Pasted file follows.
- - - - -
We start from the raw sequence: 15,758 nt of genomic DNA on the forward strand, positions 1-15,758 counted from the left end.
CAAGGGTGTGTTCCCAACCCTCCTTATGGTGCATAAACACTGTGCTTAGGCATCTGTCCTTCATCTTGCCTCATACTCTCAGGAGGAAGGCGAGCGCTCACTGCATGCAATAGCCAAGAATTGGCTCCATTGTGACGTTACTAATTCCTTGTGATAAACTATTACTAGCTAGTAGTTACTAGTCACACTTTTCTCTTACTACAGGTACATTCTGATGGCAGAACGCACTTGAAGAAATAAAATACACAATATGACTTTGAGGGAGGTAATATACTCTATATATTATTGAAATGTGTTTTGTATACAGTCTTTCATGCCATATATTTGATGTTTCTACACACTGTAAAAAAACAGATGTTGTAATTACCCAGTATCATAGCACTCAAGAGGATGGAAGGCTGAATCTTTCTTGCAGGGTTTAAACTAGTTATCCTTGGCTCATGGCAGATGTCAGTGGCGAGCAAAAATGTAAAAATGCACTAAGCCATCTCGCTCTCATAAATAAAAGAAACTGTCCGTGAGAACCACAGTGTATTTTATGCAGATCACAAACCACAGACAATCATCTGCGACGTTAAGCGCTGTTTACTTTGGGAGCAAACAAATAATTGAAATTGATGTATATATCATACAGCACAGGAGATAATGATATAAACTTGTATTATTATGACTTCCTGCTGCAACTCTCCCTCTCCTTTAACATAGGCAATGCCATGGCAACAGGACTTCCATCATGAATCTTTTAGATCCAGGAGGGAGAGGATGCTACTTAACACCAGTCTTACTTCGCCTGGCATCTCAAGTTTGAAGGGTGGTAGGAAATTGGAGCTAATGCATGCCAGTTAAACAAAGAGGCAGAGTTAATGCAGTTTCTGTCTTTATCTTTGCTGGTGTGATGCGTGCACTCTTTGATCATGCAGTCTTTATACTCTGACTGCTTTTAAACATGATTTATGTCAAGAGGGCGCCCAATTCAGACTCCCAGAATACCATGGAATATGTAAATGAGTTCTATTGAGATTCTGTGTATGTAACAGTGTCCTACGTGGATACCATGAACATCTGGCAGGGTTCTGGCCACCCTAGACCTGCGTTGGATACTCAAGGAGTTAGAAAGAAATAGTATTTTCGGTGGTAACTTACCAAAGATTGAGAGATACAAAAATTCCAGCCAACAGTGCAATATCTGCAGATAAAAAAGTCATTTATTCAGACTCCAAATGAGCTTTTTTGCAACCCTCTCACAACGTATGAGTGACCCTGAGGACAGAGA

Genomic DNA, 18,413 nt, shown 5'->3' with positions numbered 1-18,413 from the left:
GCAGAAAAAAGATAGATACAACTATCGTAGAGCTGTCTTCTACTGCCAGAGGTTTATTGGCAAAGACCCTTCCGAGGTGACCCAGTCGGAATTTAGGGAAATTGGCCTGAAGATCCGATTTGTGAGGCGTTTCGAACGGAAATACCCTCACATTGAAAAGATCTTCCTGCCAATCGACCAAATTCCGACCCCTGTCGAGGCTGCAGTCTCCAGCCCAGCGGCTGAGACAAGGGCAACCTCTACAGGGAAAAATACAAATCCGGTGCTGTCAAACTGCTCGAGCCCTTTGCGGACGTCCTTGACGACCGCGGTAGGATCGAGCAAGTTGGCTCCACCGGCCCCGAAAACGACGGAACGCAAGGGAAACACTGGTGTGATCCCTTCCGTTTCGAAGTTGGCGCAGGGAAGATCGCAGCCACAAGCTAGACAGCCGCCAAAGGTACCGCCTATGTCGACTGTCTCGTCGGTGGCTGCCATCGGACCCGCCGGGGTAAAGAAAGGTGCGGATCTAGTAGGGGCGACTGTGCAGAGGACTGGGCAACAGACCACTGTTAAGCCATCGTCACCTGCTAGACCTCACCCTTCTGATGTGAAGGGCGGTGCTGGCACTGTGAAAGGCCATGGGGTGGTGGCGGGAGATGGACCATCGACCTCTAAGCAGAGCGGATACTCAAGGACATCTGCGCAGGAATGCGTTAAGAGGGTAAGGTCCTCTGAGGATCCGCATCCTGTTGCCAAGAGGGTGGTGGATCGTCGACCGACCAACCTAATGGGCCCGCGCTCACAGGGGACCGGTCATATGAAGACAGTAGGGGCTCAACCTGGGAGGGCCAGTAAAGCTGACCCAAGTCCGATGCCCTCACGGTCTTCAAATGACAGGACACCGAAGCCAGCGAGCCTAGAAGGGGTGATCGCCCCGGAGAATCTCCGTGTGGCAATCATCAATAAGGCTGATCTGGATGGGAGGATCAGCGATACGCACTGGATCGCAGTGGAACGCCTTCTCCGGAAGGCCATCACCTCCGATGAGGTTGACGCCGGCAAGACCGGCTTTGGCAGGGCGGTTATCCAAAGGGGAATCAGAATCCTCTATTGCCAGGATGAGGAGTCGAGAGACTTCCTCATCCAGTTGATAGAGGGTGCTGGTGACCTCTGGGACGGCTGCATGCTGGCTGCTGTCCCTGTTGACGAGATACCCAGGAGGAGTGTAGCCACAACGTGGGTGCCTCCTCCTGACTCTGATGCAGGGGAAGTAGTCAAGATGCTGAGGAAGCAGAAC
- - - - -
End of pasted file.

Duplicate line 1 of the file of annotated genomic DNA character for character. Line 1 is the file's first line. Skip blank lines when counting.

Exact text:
We start from the raw sequence: 15,758 nt of genomic DNA on the forward strand, positions 1-15,758 counted from the left end.